The term "millennial entrepreneur" refers to a business owner who is affiliated with the generation that was brought up using digital technology and mass media—the products of Baby Boomers, those people born during the 1980s and early 1990s. Also known as Generation Y, these business owners are well equipped with knowledge of new technology and new business models and have a strong grasp of its business applications. There have been many breakthrough businesses that have come from millennial entrepreneurs such as Mark Zuckerberg, who created Facebook.[74] Despite the expectation of millennial success, there have been recent studies that have proven this to not be the case. The comparison between millennials who are self-employed and those who are not self-employed shows that the latter is higher. The reason for this is because they have grown up in a different generation and attitude than their elders. Some of the barriers to entry for entrepreneurs are the economy, debt from schooling and the challenges of regulatory compliance.[75]
The term "entrepreneur" is often conflated with the term "small business" or used interchangeably with this term. While most entrepreneurial ventures start out as a small business, not all small businesses are entrepreneurial in the strict sense of the term. Many small businesses are sole proprietor operations consisting solely of the owner—or they have a small number of employees—and many of these small businesses offer an existing product, process or service and they do not aim at growth. In contrast, entrepreneurial ventures offer an innovative product, process or service and the entrepreneur typically aims to scale up the company by adding employees, seeking international sales and so on, a process which is financed by venture capital and angel investments. In this way, the term "entrepreneur" may be more closely associated with the term "startup". Successful entrepreneurs have the ability to lead a business in a positive direction by proper planning, to adapt to changing environments and understand their own strengths and weakness.[38]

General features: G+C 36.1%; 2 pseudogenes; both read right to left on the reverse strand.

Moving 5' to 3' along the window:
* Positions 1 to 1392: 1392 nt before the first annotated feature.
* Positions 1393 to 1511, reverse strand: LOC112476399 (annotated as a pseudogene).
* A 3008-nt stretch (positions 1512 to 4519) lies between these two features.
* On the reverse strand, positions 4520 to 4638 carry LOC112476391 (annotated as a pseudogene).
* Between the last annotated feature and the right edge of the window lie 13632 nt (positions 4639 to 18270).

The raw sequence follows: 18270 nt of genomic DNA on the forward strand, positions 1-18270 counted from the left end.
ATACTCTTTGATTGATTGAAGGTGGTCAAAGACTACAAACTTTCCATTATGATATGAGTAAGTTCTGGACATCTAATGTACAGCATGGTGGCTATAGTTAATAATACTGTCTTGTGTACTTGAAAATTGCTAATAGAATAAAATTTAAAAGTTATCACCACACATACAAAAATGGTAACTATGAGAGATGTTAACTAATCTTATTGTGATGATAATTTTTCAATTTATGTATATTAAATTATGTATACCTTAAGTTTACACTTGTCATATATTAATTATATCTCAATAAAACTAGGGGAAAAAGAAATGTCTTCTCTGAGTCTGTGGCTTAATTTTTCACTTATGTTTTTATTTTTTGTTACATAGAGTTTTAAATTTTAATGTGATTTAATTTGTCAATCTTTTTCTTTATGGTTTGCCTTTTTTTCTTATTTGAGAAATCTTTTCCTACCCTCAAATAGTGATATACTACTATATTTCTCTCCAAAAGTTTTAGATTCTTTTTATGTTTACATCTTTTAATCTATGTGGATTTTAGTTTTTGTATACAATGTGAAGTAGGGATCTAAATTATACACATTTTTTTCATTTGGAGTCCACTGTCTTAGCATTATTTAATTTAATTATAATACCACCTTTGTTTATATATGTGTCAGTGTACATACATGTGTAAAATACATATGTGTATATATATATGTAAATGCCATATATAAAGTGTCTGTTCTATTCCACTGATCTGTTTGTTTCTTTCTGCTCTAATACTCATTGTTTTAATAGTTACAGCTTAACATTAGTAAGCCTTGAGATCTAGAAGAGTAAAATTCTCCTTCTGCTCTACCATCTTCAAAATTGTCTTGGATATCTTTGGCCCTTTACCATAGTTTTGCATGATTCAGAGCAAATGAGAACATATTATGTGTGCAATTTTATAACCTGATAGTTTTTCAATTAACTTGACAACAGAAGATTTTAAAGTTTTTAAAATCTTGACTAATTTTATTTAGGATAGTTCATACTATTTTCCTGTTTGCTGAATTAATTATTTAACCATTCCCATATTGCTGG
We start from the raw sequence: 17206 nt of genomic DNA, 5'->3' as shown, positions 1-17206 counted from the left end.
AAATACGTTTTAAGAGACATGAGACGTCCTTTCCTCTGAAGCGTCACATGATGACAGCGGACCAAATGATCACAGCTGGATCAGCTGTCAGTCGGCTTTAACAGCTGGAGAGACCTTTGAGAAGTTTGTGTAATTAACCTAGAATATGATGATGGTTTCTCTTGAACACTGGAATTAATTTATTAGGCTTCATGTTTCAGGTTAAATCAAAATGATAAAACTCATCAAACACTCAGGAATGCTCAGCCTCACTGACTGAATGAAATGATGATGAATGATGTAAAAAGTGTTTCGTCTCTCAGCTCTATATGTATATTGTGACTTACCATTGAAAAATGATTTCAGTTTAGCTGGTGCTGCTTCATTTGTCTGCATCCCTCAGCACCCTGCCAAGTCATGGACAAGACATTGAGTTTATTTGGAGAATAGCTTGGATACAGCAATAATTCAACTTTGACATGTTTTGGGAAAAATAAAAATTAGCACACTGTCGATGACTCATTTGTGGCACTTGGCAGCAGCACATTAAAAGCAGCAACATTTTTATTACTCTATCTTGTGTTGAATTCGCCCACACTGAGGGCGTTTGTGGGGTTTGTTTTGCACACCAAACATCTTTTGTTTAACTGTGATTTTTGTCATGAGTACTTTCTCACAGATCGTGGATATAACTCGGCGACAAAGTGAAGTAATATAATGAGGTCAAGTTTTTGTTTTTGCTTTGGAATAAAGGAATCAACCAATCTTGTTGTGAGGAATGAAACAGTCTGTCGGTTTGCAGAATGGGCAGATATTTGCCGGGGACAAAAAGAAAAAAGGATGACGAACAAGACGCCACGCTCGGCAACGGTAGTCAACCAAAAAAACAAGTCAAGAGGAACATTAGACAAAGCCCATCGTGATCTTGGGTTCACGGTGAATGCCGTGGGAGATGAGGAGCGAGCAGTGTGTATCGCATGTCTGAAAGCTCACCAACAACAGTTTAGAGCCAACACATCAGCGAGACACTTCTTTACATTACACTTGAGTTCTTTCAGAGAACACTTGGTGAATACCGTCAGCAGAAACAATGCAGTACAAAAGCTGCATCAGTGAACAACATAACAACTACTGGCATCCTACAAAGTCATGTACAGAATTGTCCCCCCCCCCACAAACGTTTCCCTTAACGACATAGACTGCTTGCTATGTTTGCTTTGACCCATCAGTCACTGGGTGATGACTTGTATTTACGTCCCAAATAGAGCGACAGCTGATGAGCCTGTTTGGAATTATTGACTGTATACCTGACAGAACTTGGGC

Grace & Heart is a direct sales company that markets themselves as “a community of friends founded on passion and purpose.” They sell faith-inspired sterling silver and genuine stone jewelry through their consultants, which are called “Bravehearts.” The jewelry pieces range from $29 to $200, so there is something for everyone and for every occasion. All jewelry is handcrafted in the United States.
I have a friend that is the city manager of a town of about 25,000 where his main task is processing requests for building permits. Actually a volunteer-type job, no salary. But he makes a bunch of contacts every day, and his address book is huge. So he is busy all year except the Holidays. To fill in this time he started a Christmas tree lighting service (houses, lawn ornaments, etc.). In this 3-month period he makes enough to keep him going the rest of the year.
Stanford University economist Edward Lazear found in a 2005 study that variety in education and work experience was the most important trait that distinguished entrepreneurs from non-entrepreneurs[105] A 2013 study by Uschi Backes-Gellner of the University of Zurich and Petra Moog of the University of Siegen in Germany found that a diverse social network was also important in distinguishing students that would go on to become entrepreneurs.[106][107]

The internet is the great equalizer. In business specifically, it has leveled the playing field. Anyone can start a money-making online business—anyone with a computer, that is. But here’s the thing: virtually no technical experience is needed. Today there are plenty of tools you can use to build an online business that makes the technical work a lot easier than it was in the past.

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